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WFAA8 anchor Gloria Campos mulls her options while getting ready to relinquish "Wednesday's Child"

WFAA8 anchor Gloria Campos on a recent newscast. Photo: Ed Bark

Longstanding WFAA8 anchor Gloria Campos, who has helmed the Dallas-based station's weekly "Wednesday's Child" segments since 1989, will be relinquishing them in September, likely to colleague Cynthia Izaguirre.

In a candid email exchange with unclebarky.com, Campos also says she has had a "couple of conversations" with news director Mike Valentine about scaling back her hours -- and accepting a requisite pay cut -- either before or when her current contract expires at the end of 2012.

"I've been told by many that I'm the 'Queen Bee' and very valuable to our news department," she says. "However, I am already laying the groundwork for my next step and/or career . . . It is my hope to end my broadcast career here, but one never knows, considering the economy and changing nature of our business."

NBC5 in recent months ended the long 10 p.m. run of veteran anchors Mike Snyder and Jane McGarry, re-assigning them to the 5 and 6 p.m. newscasts while requiring both to take substantial pay cuts. Stations around the country have either been cutting or demoting longtime, high-priced anchors in favor of cheaper, younger labor. In other cases, anchor duos have been downsized to solo acts.

Campos joined WFAA8 in 1984, becoming the ABC affiliate's first Hispanic anchor. She has been co-anchoring WFAA8's 6 and 10 p.m. weekday newcasts with John McCaa since August 2002.

Campos emphasizes she has "no immediate plans to scale back." But she has grown weary of regularly anchoring the 5 p.m. news, as well as the 6 and 10 p.m. editions.

"It will be two years in August when Macie Jepson was laid off," Campos notes. "I did the 5, 6 and 10 p.m. for six months. Then Jeff Brady left and management decided to alternate me and John at 5. You do the math. Last I asked, there are no immediate plans to hire a new 5 p.m. male anchor to work with Shelly Slater. Considering my active schedule as mother, wife and community volunteer, it's become a sometimes grueling schedule and I wonder how long realistically I can keep it up without starting to slip. I have seen other anchors 'PHONE IT IN.' (her emphasis). I have too much pride in what I do to EVER DO THAT . . . My job is definitely more than the 2:30 to 10:35 p.m. shift I physically put in."

Campos and her husband, freelance writer/broadcaster Lance Brown, have twin sons who are now teenagers.

Valentine, in an email response, said, "I have no comments on any of this and would never comment on rumors." He said that WFAA8 president and general manager Mike Devlin was out of town until Monday (May 17th) and "I would suggest at least waiting to see if he has any comments."

Two emails sent to Devlin, one on the day of his return and the other at mid-week, have not been returned. Both asked him if he wanted to comment on Campos' remarks.

Campos says she eventually would like to make a "gradual transition" at WFAA8, "sort of like Troy did (retired weathercaster Troy Dungan). Who knows how it will really pan out?"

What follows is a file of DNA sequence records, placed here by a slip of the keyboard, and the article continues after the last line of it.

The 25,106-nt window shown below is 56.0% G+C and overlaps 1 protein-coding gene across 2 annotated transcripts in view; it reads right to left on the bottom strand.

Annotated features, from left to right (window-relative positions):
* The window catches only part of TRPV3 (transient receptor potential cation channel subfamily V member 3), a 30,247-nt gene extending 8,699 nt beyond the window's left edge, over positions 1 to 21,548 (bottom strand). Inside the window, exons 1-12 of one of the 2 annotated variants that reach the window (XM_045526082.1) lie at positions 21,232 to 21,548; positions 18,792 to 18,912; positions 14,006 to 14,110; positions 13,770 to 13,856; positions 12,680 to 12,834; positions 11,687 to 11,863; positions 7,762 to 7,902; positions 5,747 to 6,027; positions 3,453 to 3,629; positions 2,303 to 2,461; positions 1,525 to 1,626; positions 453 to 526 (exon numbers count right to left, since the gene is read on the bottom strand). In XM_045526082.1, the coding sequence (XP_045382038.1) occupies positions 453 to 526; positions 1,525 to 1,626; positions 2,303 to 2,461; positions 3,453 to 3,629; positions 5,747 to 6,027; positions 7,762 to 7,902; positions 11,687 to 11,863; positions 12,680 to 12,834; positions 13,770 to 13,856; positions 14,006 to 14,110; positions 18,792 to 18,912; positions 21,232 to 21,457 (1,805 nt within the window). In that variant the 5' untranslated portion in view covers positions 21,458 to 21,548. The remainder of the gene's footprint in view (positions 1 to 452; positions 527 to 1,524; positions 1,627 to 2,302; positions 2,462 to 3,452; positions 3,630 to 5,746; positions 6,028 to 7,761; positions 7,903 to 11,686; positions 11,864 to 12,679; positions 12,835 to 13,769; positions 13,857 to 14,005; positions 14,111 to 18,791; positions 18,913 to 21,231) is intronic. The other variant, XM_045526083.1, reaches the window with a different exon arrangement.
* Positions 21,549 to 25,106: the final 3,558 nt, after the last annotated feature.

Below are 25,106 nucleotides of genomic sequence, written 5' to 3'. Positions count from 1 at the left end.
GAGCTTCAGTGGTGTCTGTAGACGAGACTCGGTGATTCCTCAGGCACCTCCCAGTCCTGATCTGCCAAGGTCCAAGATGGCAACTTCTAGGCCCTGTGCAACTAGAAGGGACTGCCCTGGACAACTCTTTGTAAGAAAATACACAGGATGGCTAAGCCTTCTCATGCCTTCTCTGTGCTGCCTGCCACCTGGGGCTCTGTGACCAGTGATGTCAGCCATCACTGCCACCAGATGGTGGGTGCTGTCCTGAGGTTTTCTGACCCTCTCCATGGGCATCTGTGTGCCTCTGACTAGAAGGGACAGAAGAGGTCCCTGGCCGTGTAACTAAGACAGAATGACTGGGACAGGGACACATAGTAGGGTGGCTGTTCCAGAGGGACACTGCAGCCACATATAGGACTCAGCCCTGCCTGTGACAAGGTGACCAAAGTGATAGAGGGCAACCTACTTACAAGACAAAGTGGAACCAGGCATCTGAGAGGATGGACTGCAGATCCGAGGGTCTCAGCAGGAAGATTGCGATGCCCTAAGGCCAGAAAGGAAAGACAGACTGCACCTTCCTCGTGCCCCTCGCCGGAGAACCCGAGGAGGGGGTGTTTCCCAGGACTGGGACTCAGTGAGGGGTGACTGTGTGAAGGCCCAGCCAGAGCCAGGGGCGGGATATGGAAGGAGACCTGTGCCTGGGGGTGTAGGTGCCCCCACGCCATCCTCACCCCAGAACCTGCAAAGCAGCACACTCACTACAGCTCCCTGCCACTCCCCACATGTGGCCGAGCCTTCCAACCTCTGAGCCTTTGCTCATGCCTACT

She would reconsider scaling back if WFAA8 ever hires a permanent 5 p.m. co-anchor, Campos says. "But that said, my husband might shoot me! He wants me home more."

The dean of D-FW anchors, Fox4's Clarice Tinsley, currently solo anchors at 5 and 10 p.m. after management declined to renew co-anchor Baron James' contract. Pure economics were part of the reason he was let go.

"As far as Clarice goes, she said publicly at a luncheon honoring her, me and Jane (McGarry) that she wants to work until she is 70," Campos recalls. "I DO NOT!"

In the current May "sweeps" ratings period, which ends next Wednesday, WFAA8 and CBS11 are locked in an airtight battle for first place at 10 p.m. in total viewers. And among advertiser-favored 25-to-54-year-olds, it's a very close three-way contest among NBC5, WFAA8 and CBS11.

WFAA8 likely will narrowly win in total viewers at both 5 and 6 p.m. But among 25-to-54-year-olds, Fox4 is in a strong position to sweep at those hours.

Devlin, in a pointed statement last December on the value of the total viewers measurement, said that "others may count children as part of a 'victory'; however, the fact is all local stations make a living on adults between 25 and 54."

McCaa turned 56 in February and Campos is right in that ballpark. Their appeal in the only audience demographic WFAA8 really cares about may be waning while rival stations for the most part all have younger anchor teams in their key newscast slots. Namely Heather Hays and Steve Eagar at Fox4; Brian Curtis and Meredith Land at NBC5; and Doug Dunbar and Karen Borta at CBS11.

It's another way of saying that WFAA8 management may be perfectly willing to cut back Campos' anchoring hours as well as her pay when contract negotiations begin in earnest. In times of dwindling newscast audiences and problematic economics, few veteran anchors have the bargaining leverage they once did.

For now, though, it's still a bit "premature," as Campos says. But it all bears watching.